Table of contents


    °KH (dKH) - Carbonate Hardness is the waters buffering capacity, or carbonate hardness.

    Sometimes KH is known as 'total alkalinity' or 'acid-neutralizing capacity' (ANC); it also sometimes measured in a different scale to degrees (°) a conversion can be found here.

    Some times KH is confused with GH which is General Hardness. KH and GH are different and KH is not part of any GH measurement. Therefore, KH and GH can be higher or lower than one another and provide no real indication of each other.

    KH is a measurement of bicarbonates and carbonates and GH of total calcium and magnesium.

    Most salt water aquariums naturally have very high KH. Therefore the following information is aimed mainly at fresh water pond and aquarium users with questions and problems with KH.

    A higher KH will make your pH much more stable, help prevent pH crashes and also provide some health benefits. Most people don’t know that KH is continuously consumed by beneficial bacteria and essential to biological filtration.

    A low KH will make pH fluctuate greater and allow more rapid pH movements. In water with a low KH value, say under 2-3dKH (35.7-53.6ppm), the respiration of the plants or animals at night can cause large pH down shifts (due to CO2 production) which harm and eventually kill aquatic animals. This is called pH shock and it is due to lack of water buffering or KH. A seneye device will alert for sudden pH changes and crashes every hour of every day (the seneye will require a kH of 6dKH and above). Testing pH at the same time once a day will not always show if the pH has a cycle as a result of low KH.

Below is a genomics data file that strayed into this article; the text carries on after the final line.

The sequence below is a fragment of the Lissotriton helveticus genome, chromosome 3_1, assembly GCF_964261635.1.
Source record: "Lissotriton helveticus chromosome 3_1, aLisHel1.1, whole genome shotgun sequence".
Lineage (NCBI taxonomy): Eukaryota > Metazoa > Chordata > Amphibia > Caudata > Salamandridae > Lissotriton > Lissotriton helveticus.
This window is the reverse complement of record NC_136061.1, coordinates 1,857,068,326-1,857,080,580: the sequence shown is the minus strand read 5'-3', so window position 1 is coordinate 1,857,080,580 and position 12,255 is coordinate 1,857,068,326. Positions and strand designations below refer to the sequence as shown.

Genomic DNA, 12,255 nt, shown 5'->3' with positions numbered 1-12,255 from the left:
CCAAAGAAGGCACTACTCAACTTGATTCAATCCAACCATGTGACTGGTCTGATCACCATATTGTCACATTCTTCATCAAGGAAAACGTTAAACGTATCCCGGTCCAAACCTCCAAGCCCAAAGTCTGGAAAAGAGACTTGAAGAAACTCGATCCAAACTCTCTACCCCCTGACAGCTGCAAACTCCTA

Safe levels for KH for fresh water fish even discus (except when breeding) should be 4.5 dKH or over.

    If you have low KH you can perform water changes to supplement it or you can add chemicals to raise KH in the aquarium or pond; as otherwise you will eventually have a pH crash. We always recommend a good quality KH buffer is used; most are based on baking soda - Sodium bicarbonate (NaHCO3). If a good buffer is not possible a natural buffer system can be employed such Aragonite or crushed coral. However, a strong buffer or natural buffers may also result in a pH raise, so care should be taken. It is not uncommon for people to use KH and acid buffers together to increase KH without increasing pH. Always take care to make changes slowly and not stress fish.

    Pure R.O. (reverse osmosis) is stripped of everything including KH to give pure H2O (water) it should never be used untreated and on its own; the only exception is to replace evaporated water.